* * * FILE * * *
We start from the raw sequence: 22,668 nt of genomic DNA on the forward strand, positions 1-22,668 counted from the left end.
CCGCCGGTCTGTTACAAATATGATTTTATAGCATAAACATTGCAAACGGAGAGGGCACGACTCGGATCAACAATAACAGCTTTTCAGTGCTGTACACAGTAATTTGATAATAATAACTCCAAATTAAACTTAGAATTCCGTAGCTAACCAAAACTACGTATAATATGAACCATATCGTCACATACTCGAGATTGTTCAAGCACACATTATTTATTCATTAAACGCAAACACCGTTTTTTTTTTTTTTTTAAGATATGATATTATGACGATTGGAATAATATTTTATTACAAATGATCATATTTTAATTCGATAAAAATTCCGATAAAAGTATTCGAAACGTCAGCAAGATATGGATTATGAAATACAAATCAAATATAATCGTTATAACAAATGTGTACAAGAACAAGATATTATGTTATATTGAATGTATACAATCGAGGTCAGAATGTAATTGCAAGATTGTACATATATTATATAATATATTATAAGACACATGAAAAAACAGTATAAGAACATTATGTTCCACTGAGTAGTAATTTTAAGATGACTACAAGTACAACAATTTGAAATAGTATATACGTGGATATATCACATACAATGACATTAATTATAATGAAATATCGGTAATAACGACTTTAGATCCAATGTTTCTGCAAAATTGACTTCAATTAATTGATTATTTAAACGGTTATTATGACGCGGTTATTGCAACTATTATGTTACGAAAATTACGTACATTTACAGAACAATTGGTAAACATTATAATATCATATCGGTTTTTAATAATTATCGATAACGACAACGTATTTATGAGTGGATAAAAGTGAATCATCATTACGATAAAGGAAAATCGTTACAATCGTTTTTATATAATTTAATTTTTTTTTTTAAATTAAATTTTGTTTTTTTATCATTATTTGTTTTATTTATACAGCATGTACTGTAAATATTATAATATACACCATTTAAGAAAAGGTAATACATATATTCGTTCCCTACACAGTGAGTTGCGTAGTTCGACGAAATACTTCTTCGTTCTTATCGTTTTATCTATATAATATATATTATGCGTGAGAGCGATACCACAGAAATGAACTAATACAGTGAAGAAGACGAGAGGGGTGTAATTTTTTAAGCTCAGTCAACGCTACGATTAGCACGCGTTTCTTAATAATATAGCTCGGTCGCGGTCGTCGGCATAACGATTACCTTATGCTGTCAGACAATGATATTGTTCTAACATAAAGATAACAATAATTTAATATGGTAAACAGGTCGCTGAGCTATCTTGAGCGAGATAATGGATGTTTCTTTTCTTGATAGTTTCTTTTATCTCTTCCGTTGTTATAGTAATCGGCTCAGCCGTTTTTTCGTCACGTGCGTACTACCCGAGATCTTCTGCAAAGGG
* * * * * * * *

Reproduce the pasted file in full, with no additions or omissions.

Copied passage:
We start from the raw sequence: 22,668 nt of genomic DNA on the forward strand, positions 1-22,668 counted from the left end.
CCGCCGGTCTGTTACAAATATGATTTTATAGCATAAACATTGCAAACGGAGAGGGCACGACTCGGATCAACAATAACAGCTTTTCAGTGCTGTACACAGTAATTTGATAATAATAACTCCAAATTAAACTTAGAATTCCGTAGCTAACCAAAACTACGTATAATATGAACCATATCGTCACATACTCGAGATTGTTCAAGCACACATTATTTATTCATTAAACGCAAACACCGTTTTTTTTTTTTTTTTAAGATATGATATTATGACGATTGGAATAATATTTTATTACAAATGATCATATTTTAATTCGATAAAAATTCCGATAAAAGTATTCGAAACGTCAGCAAGATATGGATTATGAAATACAAATCAAATATAATCGTTATAACAAATGTGTACAAGAACAAGATATTATGTTATATTGAATGTATACAATCGAGGTCAGAATGTAATTGCAAGATTGTACATATATTATATAATATATTATAAGACACATGAAAAAACAGTATAAGAACATTATGTTCCACTGAGTAGTAATTTTAAGATGACTACAAGTACAACAATTTGAAATAGTATATACGTGGATATATCACATACAATGACATTAATTATAATGAAATATCGGTAATAACGACTTTAGATCCAATGTTTCTGCAAAATTGACTTCAATTAATTGATTATTTAAACGGTTATTATGACGCGGTTATTGCAACTATTATGTTACGAAAATTACGTACATTTACAGAACAATTGGTAAACATTATAATATCATATCGGTTTTTAATAATTATCGATAACGACAACGTATTTATGAGTGGATAAAAGTGAATCATCATTACGATAAAGGAAAATCGTTACAATCGTTTTTATATAATTTAATTTTTTTTTTTAAATTAAATTTTGTTTTTTTATCATTATTTGTTTTATTTATACAGCATGTACTGTAAATATTATAATATACACCATTTAAGAAAAGGTAATACATATATTCGTTCCCTACACAGTGAGTTGCGTAGTTCGACGAAATACTTCTTCGTTCTTATCGTTTTATCTATATAATATATATTATGCGTGAGAGCGATACCACAGAAATGAACTAATACAGTGAAGAAGACGAGAGGGGTGTAATTTTTTAAGCTCAGTCAACGCTACGATTAGCACGCGTTTCTTAATAATATAGCTCGGTCGCGGTCGTCGGCATAACGATTACCTTATGCTGTCAGACAATGATATTGTTCTAACATAAAGATAACAATAATTTAATATGGTAAACAGGTCGCTGAGCTATCTTGAGCGAGATAATGGATGTTTCTTTTCTTGATAGTTTCTTTTATCTCTTCCGTTGTTATAGTAATCGGCTCAGCCGTTTTTTCGTCACGTGCGTACTACCCGAGATCTTCTGCAAAGGG